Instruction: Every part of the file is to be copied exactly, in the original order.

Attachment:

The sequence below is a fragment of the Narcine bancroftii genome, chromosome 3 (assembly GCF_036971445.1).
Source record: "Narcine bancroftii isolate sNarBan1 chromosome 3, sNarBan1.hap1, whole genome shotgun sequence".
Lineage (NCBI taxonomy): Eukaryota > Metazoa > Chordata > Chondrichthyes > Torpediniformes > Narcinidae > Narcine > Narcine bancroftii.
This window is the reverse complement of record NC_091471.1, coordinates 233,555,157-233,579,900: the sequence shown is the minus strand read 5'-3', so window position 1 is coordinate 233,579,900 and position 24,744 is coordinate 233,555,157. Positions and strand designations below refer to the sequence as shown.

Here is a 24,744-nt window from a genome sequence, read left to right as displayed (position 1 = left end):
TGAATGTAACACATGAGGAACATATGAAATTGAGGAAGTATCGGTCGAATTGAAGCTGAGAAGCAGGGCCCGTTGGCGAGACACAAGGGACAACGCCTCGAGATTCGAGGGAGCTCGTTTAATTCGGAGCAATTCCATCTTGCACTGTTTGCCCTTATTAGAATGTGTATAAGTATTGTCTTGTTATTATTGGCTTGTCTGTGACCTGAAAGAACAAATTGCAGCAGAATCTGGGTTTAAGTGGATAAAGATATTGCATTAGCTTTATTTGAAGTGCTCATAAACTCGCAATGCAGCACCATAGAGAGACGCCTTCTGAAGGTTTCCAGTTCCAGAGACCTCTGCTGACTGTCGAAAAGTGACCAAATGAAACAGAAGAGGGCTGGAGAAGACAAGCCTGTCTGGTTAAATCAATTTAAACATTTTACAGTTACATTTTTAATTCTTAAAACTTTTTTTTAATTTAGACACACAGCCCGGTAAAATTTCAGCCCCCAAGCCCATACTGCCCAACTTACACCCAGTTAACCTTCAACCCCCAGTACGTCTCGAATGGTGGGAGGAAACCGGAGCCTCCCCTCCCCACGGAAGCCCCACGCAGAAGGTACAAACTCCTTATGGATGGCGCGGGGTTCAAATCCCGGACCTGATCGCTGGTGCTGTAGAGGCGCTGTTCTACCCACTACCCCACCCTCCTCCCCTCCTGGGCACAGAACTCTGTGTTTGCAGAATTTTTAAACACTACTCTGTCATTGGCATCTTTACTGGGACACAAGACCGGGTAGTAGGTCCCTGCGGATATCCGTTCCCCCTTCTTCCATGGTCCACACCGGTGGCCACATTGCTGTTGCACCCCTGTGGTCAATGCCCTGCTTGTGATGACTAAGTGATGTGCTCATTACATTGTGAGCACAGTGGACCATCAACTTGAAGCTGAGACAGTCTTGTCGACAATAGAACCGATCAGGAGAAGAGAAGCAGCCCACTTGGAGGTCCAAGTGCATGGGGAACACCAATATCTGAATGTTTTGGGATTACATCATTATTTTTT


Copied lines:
The sequence below is a fragment of the Narcine bancroftii genome, chromosome 3 (assembly GCF_036971445.1).
Source record: "Narcine bancroftii isolate sNarBan1 chromosome 3, sNarBan1.hap1, whole genome shotgun sequence".
Lineage (NCBI taxonomy): Eukaryota > Metazoa > Chordata > Chondrichthyes > Torpediniformes > Narcinidae > Narcine > Narcine bancroftii.
This window is the reverse complement of record NC_091471.1, coordinates 233,555,157-233,579,900: the sequence shown is the minus strand read 5'-3', so window position 1 is coordinate 233,579,900 and position 24,744 is coordinate 233,555,157. Positions and strand designations below refer to the sequence as shown.

Here is a 24,744-nt window from a genome sequence, read left to right as displayed (position 1 = left end):
TGAATGTAACACATGAGGAACATATGAAATTGAGGAAGTATCGGTCGAATTGAAGCTGAGAAGCAGGGCCCGTTGGCGAGACACAAGGGACAACGCCTCGAGATTCGAGGGAGCTCGTTTAATTCGGAGCAATTCCATCTTGCACTGTTTGCCCTTATTAGAATGTGTATAAGTATTGTCTTGTTATTATTGGCTTGTCTGTGACCTGAAAGAACAAATTGCAGCAGAATCTGGGTTTAAGTGGATAAAGATATTGCATTAGCTTTATTTGAAGTGCTCATAAACTCGCAATGCAGCACCATAGAGAGACGCCTTCTGAAGGTTTCCAGTTCCAGAGACCTCTGCTGACTGTCGAAAAGTGACCAAATGAAACAGAAGAGGGCTGGAGAAGACAAGCCTGTCTGGTTAAATCAATTTAAACATTTTACAGTTACATTTTTAATTCTTAAAACTTTTTTTTAATTTAGACACACAGCCCGGTAAAATTTCAGCCCCCAAGCCCATACTGCCCAACTTACACCCAGTTAACCTTCAACCCCCAGTACGTCTCGAATGGTGGGAGGAAACCGGAGCCTCCCCTCCCCACGGAAGCCCCACGCAGAAGGTACAAACTCCTTATGGATGGCGCGGGGTTCAAATCCCGGACCTGATCGCTGGTGCTGTAGAGGCGCTGTTCTACCCACTACCCCACCCTCCTCCCCTCCTGGGCACAGAACTCTGTGTTTGCAGAATTTTTAAACACTACTCTGTCATTGGCATCTTTACTGGGACACAAGACCGGGTAGTAGGTCCCTGCGGATATCCGTTCCCCCTTCTTCCATGGTCCACACCGGTGGCCACATTGCTGTTGCACCCCTGTGGTCAATGCCCTGCTTGTGATGACTAAGTGATGTGCTCATTACATTGTGAGCACAGTGGACCATCAACTTGAAGCTGAGACAGTCTTGTCGACAATAGAACCGATCAGGAGAAGAGAAGCAGCCCACTTGGAGGTCCAAGTGCATGGGGAACACCAATATCTGAATGTTTTGGGATTACATCATTATTTTTT